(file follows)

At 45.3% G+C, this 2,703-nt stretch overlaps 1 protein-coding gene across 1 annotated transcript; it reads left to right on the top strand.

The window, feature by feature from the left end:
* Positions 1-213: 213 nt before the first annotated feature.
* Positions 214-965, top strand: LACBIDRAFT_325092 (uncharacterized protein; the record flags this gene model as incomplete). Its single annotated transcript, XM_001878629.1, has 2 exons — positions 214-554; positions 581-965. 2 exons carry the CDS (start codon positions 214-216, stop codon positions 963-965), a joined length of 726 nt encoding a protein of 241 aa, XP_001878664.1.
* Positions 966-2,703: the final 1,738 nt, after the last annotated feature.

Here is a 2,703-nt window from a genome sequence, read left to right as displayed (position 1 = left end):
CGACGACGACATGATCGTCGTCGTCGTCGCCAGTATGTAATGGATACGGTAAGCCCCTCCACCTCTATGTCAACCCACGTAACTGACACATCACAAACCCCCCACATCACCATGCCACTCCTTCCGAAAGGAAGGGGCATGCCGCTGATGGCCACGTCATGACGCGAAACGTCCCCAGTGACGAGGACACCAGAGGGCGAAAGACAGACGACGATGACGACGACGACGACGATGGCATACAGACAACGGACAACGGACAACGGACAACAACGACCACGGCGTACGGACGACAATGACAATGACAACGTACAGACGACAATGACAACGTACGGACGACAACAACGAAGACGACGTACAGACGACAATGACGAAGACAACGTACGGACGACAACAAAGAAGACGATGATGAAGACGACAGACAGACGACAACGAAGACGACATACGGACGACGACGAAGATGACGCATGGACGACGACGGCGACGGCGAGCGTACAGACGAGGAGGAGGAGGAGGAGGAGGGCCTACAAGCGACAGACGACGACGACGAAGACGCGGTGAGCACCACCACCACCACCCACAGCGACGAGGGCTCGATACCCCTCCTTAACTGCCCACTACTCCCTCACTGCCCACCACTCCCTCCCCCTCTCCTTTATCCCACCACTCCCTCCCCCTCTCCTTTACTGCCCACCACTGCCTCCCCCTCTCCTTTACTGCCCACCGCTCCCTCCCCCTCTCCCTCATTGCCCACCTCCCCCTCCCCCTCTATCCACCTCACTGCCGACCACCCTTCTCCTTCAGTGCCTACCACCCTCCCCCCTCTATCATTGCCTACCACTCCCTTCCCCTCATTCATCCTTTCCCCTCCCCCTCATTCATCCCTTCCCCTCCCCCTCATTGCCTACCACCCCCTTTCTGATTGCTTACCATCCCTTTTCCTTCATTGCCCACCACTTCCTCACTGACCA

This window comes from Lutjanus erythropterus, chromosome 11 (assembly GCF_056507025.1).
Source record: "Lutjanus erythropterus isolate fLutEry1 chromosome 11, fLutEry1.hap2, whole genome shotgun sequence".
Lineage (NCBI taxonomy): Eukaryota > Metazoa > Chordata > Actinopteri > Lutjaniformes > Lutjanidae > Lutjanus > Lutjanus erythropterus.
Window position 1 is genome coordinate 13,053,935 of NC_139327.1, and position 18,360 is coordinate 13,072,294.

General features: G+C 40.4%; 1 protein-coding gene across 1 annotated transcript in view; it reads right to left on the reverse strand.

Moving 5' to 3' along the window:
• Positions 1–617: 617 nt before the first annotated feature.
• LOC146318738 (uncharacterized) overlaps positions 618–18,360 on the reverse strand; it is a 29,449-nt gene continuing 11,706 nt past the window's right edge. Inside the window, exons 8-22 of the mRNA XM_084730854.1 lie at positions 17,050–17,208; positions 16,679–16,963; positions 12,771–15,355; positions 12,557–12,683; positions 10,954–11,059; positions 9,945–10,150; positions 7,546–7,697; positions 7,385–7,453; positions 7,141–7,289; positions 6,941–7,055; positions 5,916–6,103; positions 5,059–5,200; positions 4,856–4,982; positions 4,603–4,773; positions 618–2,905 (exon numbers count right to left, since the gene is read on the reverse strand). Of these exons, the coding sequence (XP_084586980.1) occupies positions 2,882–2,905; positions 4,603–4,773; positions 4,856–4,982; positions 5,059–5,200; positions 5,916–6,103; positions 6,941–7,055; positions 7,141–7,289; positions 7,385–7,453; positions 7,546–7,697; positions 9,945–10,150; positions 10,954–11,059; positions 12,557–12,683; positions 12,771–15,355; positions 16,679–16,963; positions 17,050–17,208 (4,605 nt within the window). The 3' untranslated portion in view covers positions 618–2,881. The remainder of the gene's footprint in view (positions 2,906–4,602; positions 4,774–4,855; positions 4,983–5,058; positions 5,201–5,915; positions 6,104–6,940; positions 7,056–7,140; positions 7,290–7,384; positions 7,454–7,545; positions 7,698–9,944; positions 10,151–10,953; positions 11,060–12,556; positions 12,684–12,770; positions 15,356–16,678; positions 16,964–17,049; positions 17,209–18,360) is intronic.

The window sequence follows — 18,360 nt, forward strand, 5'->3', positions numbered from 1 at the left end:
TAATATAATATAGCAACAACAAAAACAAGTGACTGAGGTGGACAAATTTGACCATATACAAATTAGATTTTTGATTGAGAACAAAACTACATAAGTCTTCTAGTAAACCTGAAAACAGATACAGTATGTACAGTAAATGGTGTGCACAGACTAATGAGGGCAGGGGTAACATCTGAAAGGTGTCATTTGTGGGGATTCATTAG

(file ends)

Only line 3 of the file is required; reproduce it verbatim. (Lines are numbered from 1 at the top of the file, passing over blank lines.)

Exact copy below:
* Positions 1-213: 213 nt before the first annotated feature.